The United Nations warned the coronavirus pandemic had likely contributed to a ‘dramatic worsening of world hunger’ in 2020.
There was a “dramatic worsening of world hunger” last year, the United Nations said on Monday, with the coronavirus pandemic likely a cause.
The UN agencies estimated around one-tenth of the global population - some 811 million people - were undernourished in 2020.
This is up from 8.4 per cent in 2019, a rate that outpaces population growth.
That’s up to 161 million more people who fell into hunger in 2020
With a World Food Programme goal of ending world hunger by 2030, which was adopted in 2015 by the global community, the figures “suggest it will take a tremendous effort for the world to honour its pledge”, the report states.
In its annual The State of Food Security and Nutrition in the World report - the first published in the COVID-19 era - the UN said “the pandemic continues to expose weaknesses in our food systems, which threaten the lives and livelihoods of people around the world”.
The report is jointly published by the Food and Agriculture Organization of the United Nations (FAO), the International Fund for Agricultural Development (IFAD), the United Nations Children’s Fund (UNICEF), the UN World Food Programme (WFP) and the World Health Organization (WHO).
The authors said 2021 “offers a unique opportunity for advancing food security and nutrition through transforming food systems with the upcoming UN Food Systems Summit, the Nutrition for Growth Summit and the COP26 on climate change.”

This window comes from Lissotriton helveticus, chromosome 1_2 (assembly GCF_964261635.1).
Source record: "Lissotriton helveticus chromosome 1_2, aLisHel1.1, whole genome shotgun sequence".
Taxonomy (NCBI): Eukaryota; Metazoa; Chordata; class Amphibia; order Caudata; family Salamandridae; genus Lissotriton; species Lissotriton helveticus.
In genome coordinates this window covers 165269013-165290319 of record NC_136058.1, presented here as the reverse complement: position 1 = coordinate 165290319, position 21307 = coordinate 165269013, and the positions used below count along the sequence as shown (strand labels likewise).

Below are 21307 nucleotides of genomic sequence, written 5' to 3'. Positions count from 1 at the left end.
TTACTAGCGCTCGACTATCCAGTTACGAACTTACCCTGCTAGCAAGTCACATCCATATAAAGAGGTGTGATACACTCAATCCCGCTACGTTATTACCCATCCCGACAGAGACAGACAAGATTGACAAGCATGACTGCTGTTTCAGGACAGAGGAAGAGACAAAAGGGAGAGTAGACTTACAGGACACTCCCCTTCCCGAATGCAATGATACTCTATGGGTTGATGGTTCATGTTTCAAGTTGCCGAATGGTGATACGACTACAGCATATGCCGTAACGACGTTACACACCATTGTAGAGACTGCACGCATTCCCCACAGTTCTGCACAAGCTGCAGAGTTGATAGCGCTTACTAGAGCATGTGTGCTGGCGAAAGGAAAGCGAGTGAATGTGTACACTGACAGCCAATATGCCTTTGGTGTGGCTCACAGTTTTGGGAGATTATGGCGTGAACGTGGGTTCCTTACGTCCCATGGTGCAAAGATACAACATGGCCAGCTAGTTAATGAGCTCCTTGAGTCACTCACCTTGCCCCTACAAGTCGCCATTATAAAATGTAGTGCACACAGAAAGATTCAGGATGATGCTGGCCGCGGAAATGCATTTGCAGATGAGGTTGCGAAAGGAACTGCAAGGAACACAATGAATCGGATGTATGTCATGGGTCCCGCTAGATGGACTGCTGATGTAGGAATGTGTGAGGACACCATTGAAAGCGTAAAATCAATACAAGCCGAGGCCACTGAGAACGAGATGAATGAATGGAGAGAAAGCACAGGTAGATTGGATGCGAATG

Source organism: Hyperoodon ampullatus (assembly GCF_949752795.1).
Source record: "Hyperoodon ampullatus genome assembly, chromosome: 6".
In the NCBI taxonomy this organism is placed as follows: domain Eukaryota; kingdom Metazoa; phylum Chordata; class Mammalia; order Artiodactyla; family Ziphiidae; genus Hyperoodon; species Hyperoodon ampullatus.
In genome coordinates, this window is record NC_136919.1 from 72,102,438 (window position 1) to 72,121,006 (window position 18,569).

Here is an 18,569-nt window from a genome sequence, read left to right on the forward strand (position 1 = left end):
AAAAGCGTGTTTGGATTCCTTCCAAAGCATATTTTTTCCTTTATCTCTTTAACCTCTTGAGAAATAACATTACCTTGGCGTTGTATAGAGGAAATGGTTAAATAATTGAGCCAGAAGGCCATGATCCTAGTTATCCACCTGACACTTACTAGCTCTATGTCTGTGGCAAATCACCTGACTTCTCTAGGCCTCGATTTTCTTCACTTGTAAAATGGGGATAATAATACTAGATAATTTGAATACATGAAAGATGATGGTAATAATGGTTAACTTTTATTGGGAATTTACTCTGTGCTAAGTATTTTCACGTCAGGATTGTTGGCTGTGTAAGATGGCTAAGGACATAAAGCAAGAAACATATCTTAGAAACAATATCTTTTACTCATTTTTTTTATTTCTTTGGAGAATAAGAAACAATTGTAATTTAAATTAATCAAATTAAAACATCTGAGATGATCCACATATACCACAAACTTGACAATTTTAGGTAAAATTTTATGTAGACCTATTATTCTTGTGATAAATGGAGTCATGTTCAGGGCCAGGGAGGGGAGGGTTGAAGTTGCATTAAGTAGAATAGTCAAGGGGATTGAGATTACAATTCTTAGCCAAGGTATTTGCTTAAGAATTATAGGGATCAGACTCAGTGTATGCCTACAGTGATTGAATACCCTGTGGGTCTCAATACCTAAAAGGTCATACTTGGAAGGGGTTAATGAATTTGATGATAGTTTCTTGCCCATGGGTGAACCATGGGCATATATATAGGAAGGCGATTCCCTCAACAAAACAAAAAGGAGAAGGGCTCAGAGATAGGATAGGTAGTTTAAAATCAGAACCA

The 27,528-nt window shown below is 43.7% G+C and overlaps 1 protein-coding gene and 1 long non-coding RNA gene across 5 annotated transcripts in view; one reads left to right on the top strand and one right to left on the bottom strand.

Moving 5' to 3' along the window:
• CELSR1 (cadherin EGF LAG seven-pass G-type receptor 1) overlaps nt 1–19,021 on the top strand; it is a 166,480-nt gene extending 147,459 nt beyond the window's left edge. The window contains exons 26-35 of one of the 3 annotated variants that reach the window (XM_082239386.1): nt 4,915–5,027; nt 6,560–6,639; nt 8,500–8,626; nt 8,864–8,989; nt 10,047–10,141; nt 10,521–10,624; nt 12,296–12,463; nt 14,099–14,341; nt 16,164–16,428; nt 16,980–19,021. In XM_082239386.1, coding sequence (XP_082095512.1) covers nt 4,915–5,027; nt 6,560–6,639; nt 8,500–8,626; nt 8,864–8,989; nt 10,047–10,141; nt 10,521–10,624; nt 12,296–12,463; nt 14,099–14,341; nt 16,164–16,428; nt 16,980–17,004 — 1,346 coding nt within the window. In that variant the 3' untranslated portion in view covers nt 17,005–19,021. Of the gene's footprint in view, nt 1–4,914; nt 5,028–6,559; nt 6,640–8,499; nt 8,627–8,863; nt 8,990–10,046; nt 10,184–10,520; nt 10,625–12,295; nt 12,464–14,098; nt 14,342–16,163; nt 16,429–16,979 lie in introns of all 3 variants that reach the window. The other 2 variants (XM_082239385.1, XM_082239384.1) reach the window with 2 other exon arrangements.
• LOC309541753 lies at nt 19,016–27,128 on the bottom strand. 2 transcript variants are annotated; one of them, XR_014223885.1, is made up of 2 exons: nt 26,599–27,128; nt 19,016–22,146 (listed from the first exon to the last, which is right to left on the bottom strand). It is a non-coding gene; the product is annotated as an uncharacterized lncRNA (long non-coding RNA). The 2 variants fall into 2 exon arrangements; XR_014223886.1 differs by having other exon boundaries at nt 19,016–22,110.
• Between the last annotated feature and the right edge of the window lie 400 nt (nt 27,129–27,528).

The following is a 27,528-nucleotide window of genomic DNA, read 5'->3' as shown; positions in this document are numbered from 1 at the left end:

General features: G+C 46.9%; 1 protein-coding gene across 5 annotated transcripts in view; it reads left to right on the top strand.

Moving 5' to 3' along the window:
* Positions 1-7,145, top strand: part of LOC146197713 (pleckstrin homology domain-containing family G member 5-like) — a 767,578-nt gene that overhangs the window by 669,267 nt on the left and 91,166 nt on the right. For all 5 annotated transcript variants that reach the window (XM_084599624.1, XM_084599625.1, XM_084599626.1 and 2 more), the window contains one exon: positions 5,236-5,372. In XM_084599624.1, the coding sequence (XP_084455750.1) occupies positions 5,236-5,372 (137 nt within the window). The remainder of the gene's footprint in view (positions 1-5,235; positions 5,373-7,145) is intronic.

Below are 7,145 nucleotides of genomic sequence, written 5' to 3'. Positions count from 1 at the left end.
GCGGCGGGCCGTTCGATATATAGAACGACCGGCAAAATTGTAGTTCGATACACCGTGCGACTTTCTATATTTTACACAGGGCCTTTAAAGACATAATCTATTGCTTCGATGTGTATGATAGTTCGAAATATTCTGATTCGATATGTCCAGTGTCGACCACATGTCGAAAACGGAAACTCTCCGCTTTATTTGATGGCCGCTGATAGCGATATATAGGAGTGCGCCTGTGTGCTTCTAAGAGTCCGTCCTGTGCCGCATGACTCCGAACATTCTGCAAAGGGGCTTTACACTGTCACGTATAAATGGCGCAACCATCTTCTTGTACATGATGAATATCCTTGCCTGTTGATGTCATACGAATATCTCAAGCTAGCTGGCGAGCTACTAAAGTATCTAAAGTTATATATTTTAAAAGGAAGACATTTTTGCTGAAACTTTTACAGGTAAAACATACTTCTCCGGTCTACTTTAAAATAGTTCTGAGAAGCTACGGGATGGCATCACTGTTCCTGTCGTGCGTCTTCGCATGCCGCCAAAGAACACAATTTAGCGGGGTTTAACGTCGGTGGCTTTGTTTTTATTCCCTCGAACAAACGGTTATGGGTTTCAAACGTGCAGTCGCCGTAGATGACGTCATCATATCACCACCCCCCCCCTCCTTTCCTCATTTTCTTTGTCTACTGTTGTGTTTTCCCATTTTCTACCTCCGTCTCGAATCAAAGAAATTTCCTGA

The agency says that world hunger had started creeping upwards in the mid-2010s.
As of 2020 more than half of all undernourished people live in Asia (418 million), more than a third in Africa (282 million) and a smaller proportion in Latin America and the Caribbean (60 million).
Food insecurity rises in Europe
In North America and Europe food insecurity also rose for the first time since 2014.
In 2020 8.8 per cent of the population of North America and Europe was moderately or severely food insecure, compared with 7.7 per cent in 2019.
The lowest levels of food insecurity in these regions are in Northern and Western Europe, where about 4 per cent of the population is affected by moderate or severe food insecurity.
This was actually a decrease on 2019 numbers.
In North America and southern Europe however, moderate or severe food insecurity rose slightly from 2019 to 2020, reaching 7.8 and 9.2 per cent respectively.
A notable rise in moderate or severe food insecurity was observed in Eastern Europe, the agency said.